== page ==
Tuesday, 13 November 2018
Ceisteanna (Atógáil) - Questions (Resumed) - Ceisteanna ar Sonraíodh Uain Dóibh - Priority Questions
73. To ask the Minister for Employment Affairs and Social Protection the reason persons are being referred to JobPath for a second time having already completed the scheme in full; the number of persons that have been referred for a second time; the associated costs involved; and if she will make a statement on the matter. [47050/18]
JobPath is one of our more successful activation services. It supports the long-term unemployed in securing and sustaining full-time paid employment. Jobseekers are referred to the service by means of a selection process.
A person who has previously completed a year with JobPath is referred back to an Intreo case officer. This is in-house, so to speak. If after six months, he or she has not found sustainable employment or is not engaged in education, training or with any other employment support we offer, he or she may be randomly reselected to go back on JobPath. Jobseekers referred for a second time will start working again with a personal adviser, who will review their development during their previous time with the service. Together they will prepare a new personal progression plan to build on that progress. The actions and tasks agreed will be based on their previous engagement, with particular focus on the identified barriers that prevented them from moving into full-time suitable employment during the first 12-month stint.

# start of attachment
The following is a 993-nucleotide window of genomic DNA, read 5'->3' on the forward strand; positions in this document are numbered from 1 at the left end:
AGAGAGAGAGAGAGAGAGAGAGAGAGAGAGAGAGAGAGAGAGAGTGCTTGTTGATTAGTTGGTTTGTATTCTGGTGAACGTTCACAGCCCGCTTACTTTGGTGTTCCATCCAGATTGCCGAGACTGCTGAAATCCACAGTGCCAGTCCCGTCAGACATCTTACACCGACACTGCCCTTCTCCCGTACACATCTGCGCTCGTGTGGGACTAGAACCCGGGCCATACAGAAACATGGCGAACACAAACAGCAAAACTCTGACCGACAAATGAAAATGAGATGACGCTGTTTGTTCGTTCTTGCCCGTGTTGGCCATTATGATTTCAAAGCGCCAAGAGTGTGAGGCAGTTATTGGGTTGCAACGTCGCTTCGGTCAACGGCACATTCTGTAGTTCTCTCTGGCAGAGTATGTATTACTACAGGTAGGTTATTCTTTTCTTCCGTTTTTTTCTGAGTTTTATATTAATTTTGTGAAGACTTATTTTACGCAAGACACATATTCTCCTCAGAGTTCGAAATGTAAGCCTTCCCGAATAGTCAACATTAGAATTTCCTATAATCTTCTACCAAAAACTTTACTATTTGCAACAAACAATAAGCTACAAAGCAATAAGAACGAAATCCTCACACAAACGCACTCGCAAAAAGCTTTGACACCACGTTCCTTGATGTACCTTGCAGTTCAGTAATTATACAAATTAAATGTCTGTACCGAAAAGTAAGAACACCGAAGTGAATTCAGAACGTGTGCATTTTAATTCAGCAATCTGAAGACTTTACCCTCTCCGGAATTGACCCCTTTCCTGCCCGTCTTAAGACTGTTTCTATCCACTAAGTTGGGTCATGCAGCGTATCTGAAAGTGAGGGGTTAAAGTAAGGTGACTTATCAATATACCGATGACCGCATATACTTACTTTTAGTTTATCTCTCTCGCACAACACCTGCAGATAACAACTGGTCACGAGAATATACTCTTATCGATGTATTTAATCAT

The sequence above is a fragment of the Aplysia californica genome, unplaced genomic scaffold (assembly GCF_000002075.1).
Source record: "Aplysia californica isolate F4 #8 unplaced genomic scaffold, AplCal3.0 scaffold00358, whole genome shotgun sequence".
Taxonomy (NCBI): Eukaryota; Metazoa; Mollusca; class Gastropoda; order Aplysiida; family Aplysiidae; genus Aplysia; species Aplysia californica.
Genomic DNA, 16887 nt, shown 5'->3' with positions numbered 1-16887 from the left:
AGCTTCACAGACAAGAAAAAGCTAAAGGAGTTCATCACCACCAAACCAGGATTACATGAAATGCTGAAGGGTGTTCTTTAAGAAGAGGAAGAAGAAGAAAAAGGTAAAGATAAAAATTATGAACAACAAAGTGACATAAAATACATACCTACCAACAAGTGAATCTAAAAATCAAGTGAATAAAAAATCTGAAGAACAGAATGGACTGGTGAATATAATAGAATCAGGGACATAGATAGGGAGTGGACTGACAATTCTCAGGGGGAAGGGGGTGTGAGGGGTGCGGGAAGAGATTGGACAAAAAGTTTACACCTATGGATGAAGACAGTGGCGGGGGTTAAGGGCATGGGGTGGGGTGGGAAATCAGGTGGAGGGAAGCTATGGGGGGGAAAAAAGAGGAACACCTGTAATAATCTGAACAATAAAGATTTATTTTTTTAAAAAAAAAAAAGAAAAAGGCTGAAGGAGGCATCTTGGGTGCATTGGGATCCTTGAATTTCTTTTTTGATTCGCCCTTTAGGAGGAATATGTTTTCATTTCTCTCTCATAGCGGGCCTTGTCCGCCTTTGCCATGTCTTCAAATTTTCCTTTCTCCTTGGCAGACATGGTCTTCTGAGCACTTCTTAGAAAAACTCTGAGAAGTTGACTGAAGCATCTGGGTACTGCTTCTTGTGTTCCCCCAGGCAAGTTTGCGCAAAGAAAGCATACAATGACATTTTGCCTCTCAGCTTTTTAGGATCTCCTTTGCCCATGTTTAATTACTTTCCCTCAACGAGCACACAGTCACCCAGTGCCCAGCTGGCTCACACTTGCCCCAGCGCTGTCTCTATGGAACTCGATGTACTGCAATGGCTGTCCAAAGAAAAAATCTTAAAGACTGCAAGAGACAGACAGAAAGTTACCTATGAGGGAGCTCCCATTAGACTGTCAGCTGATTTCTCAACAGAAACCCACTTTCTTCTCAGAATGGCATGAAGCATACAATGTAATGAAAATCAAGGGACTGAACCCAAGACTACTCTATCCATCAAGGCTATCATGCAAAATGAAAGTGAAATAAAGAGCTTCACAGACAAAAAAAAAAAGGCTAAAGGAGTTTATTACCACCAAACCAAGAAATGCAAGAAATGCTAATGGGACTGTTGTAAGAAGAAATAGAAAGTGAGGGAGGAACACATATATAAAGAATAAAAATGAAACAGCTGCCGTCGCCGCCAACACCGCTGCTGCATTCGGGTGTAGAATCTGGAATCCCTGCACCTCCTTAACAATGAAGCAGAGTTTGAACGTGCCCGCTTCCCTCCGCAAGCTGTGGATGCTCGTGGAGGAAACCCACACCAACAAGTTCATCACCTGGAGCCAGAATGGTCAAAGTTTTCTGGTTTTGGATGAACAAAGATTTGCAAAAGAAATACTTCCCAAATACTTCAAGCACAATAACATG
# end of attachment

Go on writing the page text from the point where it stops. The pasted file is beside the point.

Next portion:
Since 2015, more than 193,000 jobseekers have engaged with JobPath. Of these, 15,000 have been referred to the service for a second time.
JobPath providers receive a registration fee each time they register a jobseeker for the service and the balance of their fees are paid subject to their clients achieving sustained full-time employment for a minimum of 13 weeks.
There is no separate costing structure for jobseekers who are referred to the service for a second time. The Department does not release details of fees paid to JobPath providers as these are commercially sensitive. To do so would place the State at a disadvantage both in terms of the contracts currently in place and, in particular, in any procurement that may be undertaken in this area.
Turas Nua and Seetec must be rubbing their hands together and laughing with glee. The Minister implied in her answer that they are getting paid a second time when people sign the personal progression plan. What is the figure for this? How much is being paid out for the 15,000 people referred for a second time?
What is the difference between the training in the first stint, which has not worked in finding jobs for the 15,000 people, and that in the second? I have spoken to many of those referred for a second time and they say they are doing the exact same a second time round, namely learning how to write a curriculum vitae and engaging in other meaningless tasks. There are being put in front of a computer and told to find themselves jobs. The service did not work the first time round and it certainly did not work the second time round. Could I have the figures? The argument about commercial sensitivity does not wash. The service is costing us millions of euro. Issues are clearly arising, and I have raised them with the Minister on many occasions.